I have sent a text to the arborist who works for the county forestry dept to see what he thinks I should do. I am just worried about it dying. If we need to hire a 3rd party arborist, we will.
     
  4. Conquistador3

    Conquistador3 Le Comte de Frou Frou

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    OK, all clear now.
    There are some things that can be done to increase the likeness of this tree surviving: the arborist will surely tell you about them, and will also tell you it's not 100% guaranteed the tree's long term survival hasn't been impacted.
    One thing I am sure he will agree with me is no fertilizer: it has done well so far without, and it can may make things actually worse, so it's better to leave things that way.
    Mulching is always a good idea for any tree both to provide slow-release organic matter and help moisture retention: personally I use home-made mulch from my shredder: it's good for the trees and the shrubs and it solves the problem of what to do with prunings, fallen leaves etc.

    Keep us posted!
     
  5. ATH

    ATH Addicted to ArboristSite

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    Initially, the only really concerning thing I see is the limb in the upper canopy (5th picture). Will probably want to get that pruned out...But shouldn't be a rush. I would however, have it done outside of oak wilt season just to be safe.

    Having said that I would be equally "unsurprised" I'd the tree dies or lives (not saying 50/50 chance, more likely to live...Just that I wouldnt be surprised if it doesn't.). Lightning is an odd thing. Sometimes it blows a tree that size into tooth picks. Another time you can't even see the strike. I have seen some where a tree just started turning brown a week after a summer storm....It cooked the cambium all the way around.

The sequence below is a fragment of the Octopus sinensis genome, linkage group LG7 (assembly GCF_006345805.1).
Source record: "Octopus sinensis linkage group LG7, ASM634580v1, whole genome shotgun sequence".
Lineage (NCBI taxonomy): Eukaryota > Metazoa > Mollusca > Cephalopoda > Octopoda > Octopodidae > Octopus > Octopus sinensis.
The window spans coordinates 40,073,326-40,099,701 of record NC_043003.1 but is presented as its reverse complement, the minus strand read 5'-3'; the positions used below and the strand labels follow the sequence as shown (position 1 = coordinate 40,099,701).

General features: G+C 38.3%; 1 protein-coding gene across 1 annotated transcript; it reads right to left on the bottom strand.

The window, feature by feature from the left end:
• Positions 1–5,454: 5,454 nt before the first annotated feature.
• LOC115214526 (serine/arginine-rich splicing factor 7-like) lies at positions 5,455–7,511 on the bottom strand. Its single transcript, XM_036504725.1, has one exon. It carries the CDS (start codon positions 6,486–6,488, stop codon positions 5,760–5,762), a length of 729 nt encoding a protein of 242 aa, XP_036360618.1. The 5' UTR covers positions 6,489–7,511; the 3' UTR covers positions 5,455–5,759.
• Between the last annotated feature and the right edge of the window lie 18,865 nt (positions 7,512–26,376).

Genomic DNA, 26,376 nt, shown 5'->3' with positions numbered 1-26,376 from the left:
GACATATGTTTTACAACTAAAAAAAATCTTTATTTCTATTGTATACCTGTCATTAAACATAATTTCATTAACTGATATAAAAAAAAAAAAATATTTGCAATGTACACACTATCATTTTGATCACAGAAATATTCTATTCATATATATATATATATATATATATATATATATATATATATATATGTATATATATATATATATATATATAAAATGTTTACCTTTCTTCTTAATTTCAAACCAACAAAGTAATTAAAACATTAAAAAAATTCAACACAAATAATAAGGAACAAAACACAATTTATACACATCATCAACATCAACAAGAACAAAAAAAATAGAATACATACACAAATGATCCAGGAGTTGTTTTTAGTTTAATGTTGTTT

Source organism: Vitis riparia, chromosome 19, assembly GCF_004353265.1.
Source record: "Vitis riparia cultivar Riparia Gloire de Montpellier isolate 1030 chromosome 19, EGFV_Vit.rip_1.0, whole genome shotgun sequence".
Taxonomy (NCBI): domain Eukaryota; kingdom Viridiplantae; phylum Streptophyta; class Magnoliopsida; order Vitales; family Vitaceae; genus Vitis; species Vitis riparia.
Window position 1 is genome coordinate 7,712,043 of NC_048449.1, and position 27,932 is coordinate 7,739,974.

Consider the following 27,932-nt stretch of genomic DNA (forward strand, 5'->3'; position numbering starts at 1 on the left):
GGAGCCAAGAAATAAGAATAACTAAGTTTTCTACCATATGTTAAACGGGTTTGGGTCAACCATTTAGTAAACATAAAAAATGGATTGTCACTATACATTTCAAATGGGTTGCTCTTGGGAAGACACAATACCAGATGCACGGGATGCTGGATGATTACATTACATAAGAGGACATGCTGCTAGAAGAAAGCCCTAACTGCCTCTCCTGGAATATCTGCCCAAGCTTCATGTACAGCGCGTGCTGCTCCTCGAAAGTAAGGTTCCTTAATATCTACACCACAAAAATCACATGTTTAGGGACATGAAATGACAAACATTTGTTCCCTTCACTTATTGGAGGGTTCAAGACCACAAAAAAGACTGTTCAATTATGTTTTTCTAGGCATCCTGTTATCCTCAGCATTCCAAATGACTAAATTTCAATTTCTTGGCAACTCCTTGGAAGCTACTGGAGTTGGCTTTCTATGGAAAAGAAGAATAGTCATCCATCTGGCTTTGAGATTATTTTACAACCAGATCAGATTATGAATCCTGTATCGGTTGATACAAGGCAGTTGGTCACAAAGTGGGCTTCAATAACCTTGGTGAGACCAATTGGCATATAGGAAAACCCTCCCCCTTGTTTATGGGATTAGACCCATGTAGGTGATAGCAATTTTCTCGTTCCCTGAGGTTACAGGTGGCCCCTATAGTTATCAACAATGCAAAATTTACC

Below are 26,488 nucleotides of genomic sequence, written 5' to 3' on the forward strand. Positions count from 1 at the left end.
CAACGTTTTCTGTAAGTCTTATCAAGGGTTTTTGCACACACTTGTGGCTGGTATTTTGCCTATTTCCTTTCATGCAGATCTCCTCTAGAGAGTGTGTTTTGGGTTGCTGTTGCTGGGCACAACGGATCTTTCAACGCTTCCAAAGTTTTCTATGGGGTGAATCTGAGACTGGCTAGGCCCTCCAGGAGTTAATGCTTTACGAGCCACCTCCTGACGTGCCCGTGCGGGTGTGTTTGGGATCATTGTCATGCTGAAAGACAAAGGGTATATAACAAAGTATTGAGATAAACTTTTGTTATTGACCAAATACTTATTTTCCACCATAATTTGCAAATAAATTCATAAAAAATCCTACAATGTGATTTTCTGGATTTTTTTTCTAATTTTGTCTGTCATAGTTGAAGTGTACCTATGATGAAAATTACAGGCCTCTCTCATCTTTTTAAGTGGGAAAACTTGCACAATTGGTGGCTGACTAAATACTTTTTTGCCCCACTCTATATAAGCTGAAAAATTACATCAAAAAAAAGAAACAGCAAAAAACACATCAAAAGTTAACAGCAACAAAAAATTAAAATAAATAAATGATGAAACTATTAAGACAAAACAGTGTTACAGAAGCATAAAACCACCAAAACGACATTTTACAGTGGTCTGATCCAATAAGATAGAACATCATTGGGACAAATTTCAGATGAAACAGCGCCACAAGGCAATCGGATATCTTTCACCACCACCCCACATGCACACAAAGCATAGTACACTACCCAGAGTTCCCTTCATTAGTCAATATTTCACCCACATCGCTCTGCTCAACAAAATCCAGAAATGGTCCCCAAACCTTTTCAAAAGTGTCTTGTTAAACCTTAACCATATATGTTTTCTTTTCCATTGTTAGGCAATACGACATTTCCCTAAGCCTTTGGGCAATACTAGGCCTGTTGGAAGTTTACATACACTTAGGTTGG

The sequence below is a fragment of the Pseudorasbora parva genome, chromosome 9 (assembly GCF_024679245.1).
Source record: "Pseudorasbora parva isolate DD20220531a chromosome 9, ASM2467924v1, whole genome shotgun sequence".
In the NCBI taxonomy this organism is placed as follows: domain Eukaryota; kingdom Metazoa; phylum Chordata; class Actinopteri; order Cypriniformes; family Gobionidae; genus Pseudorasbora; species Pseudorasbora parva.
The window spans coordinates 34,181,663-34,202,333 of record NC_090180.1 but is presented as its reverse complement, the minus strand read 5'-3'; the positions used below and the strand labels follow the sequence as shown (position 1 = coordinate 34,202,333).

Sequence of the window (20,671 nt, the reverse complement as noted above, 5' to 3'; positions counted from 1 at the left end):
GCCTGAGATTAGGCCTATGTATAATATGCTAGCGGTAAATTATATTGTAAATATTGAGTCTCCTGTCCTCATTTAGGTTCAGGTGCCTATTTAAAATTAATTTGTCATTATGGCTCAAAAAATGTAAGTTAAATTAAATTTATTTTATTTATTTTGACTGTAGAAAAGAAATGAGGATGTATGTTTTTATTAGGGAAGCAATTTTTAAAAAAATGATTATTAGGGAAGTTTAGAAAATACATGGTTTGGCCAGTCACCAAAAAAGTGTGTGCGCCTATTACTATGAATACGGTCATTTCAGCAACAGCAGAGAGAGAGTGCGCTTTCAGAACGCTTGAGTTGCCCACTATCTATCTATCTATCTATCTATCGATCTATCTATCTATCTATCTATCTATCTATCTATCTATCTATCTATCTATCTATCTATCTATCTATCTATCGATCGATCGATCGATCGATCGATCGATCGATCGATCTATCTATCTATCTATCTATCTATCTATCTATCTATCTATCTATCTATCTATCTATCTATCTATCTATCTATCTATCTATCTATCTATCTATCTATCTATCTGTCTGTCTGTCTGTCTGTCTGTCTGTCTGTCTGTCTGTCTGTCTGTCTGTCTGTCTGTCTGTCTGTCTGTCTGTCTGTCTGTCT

Another example I have watched: Row of white pine trees. Tallest tree took an obvious hit. Threw wood chunks over 100'. There is a pretty big scar coming down the side. Otherwise, it looks great. Smaller tree tucked between the struck tree and it's other neighbor has turned brown over a 2-3 month period. I see nothing otherwise wrong with this tree, but based on circumstances I'm betting its roots were heavily damaged...It is not gonna make it. There is no way I could have told you that 2 weeks after the strike.

    Find a good Certified Arborist to evaluate it now and plan to have them back later in the summer. You aren't looking for a bid to prune (yet), you are looking for a consultation so expect to pay for that. You may or may not have the same company prune later... Check out treesaregood.org to find an arborist in your area.
     
    Jason Douglas likes this.
  6. Jason Douglas

    Jason Douglas ArboristSite Operative

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    Yep no fert. Mulch bed expansion for sure too. As WIDE as you can stand.

    Make sure you have an arborist well versed in consulting regarding large/old tree preservation and rehabilitation. Shouldn't be too hard as storm damaged live oaks should be common occurence in your general area.

    I would recommend finding a BCMA or RCA or a very experienced CA.
     
    ATH likes this.
  7. ShantelB

    ShantelB ArboristSite Lurker

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    Thanks all!

    I went out and inspected more. No deep cracks and looks like the top outer layer of grey, rough bark and the 2nd layer of red, fibrous tissue came off, exposing a lighter orange color wood under it. As the damage goes up the tree, it isn't as deep. There is a second scar going on another branch that is much smaller and not as deep but it seems to come from the middle fork of the tree and goes up about 10 to 15 feet up the branch and stops. The damage near the roots gets less deep as it approaches the ground and then about 3 inches before the ground, no visible damage. I know that doesnt mean it didn't damage the roots, etc but just my observation.